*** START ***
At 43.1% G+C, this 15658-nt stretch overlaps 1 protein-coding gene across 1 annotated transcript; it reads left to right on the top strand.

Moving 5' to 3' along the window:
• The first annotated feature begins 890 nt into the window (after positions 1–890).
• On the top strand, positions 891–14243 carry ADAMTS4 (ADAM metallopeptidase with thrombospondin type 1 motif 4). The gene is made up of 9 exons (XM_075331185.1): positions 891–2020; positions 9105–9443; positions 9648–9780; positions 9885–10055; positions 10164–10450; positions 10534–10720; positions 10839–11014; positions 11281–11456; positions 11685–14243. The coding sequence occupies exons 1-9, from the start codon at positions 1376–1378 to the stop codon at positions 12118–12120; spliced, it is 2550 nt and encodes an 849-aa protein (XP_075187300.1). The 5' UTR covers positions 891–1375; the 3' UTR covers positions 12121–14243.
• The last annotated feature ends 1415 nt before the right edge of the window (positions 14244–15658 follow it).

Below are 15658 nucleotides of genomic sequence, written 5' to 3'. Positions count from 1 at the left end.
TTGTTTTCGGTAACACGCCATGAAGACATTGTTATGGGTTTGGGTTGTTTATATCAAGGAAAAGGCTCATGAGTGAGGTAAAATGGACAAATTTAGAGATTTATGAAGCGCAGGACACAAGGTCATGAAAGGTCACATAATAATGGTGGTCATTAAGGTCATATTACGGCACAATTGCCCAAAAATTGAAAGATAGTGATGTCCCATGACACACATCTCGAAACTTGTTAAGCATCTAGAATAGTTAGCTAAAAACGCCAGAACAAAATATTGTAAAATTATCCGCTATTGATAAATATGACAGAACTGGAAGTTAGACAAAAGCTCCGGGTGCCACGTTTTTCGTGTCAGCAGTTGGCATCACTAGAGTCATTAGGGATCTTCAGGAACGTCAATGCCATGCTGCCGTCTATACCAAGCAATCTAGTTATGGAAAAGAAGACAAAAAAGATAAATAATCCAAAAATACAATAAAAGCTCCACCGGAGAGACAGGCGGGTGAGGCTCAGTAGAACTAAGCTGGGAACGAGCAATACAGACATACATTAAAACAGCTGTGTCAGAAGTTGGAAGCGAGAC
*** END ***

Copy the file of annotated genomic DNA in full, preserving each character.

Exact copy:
At 43.1% G+C, this 15658-nt stretch overlaps 1 protein-coding gene across 1 annotated transcript; it reads left to right on the top strand.

Moving 5' to 3' along the window:
• The first annotated feature begins 890 nt into the window (after positions 1–890).
• On the top strand, positions 891–14243 carry ADAMTS4 (ADAM metallopeptidase with thrombospondin type 1 motif 4). The gene is made up of 9 exons (XM_075331185.1): positions 891–2020; positions 9105–9443; positions 9648–9780; positions 9885–10055; positions 10164–10450; positions 10534–10720; positions 10839–11014; positions 11281–11456; positions 11685–14243. The coding sequence occupies exons 1-9, from the start codon at positions 1376–1378 to the stop codon at positions 12118–12120; spliced, it is 2550 nt and encodes an 849-aa protein (XP_075187300.1). The 5' UTR covers positions 891–1375; the 3' UTR covers positions 12121–14243.
• The last annotated feature ends 1415 nt before the right edge of the window (positions 14244–15658 follow it).

Below are 15658 nucleotides of genomic sequence, written 5' to 3'. Positions count from 1 at the left end.
TTGTTTTCGGTAACACGCCATGAAGACATTGTTATGGGTTTGGGTTGTTTATATCAAGGAAAAGGCTCATGAGTGAGGTAAAATGGACAAATTTAGAGATTTATGAAGCGCAGGACACAAGGTCATGAAAGGTCACATAATAATGGTGGTCATTAAGGTCATATTACGGCACAATTGCCCAAAAATTGAAAGATAGTGATGTCCCATGACACACATCTCGAAACTTGTTAAGCATCTAGAATAGTTAGCTAAAAACGCCAGAACAAAATATTGTAAAATTATCCGCTATTGATAAATATGACAGAACTGGAAGTTAGACAAAAGCTCCGGGTGCCACGTTTTTCGTGTCAGCAGTTGGCATCACTAGAGTCATTAGGGATCTTCAGGAACGTCAATGCCATGCTGCCGTCTATACCAAGCAATCTAGTTATGGAAAAGAAGACAAAAAAGATAAATAATCCAAAAATACAATAAAAGCTCCACCGGAGAGACAGGCGGGTGAGGCTCAGTAGAACTAAGCTGGGAACGAGCAATACAGACATACATTAAAACAGCTGTGTCAGAAGTTGGAAGCGAGAC